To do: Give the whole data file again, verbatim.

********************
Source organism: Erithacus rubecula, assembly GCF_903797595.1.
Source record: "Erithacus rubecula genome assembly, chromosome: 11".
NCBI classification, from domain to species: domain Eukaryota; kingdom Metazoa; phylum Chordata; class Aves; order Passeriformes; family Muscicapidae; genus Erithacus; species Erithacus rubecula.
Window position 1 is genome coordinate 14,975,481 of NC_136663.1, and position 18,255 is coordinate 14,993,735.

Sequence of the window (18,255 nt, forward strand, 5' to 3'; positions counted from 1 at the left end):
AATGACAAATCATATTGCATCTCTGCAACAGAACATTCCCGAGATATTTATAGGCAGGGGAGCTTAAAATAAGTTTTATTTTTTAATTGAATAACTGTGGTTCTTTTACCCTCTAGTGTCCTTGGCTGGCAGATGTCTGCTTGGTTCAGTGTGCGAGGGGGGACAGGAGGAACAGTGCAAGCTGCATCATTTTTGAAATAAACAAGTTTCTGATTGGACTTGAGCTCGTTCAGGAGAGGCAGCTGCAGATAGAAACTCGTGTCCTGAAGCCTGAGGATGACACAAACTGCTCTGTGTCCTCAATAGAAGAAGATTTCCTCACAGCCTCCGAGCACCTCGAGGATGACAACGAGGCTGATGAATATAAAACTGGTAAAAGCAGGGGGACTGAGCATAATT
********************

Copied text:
Source organism: Erithacus rubecula, assembly GCF_903797595.1.
Source record: "Erithacus rubecula genome assembly, chromosome: 11".
NCBI classification, from domain to species: domain Eukaryota; kingdom Metazoa; phylum Chordata; class Aves; order Passeriformes; family Muscicapidae; genus Erithacus; species Erithacus rubecula.
Window position 1 is genome coordinate 14,975,481 of NC_136663.1, and position 18,255 is coordinate 14,993,735.

Sequence of the window (18,255 nt, forward strand, 5' to 3'; positions counted from 1 at the left end):
AATGACAAATCATATTGCATCTCTGCAACAGAACATTCCCGAGATATTTATAGGCAGGGGAGCTTAAAATAAGTTTTATTTTTTAATTGAATAACTGTGGTTCTTTTACCCTCTAGTGTCCTTGGCTGGCAGATGTCTGCTTGGTTCAGTGTGCGAGGGGGGACAGGAGGAACAGTGCAAGCTGCATCATTTTTGAAATAAACAAGTTTCTGATTGGACTTGAGCTCGTTCAGGAGAGGCAGCTGCAGATAGAAACTCGTGTCCTGAAGCCTGAGGATGACACAAACTGCTCTGTGTCCTCAATAGAAGAAGATTTCCTCACAGCCTCCGAGCACCTCGAGGATGACAACGAGGCTGATGAATATAAAACTGGTAAAAGCAGGGGGACTGAGCATAATT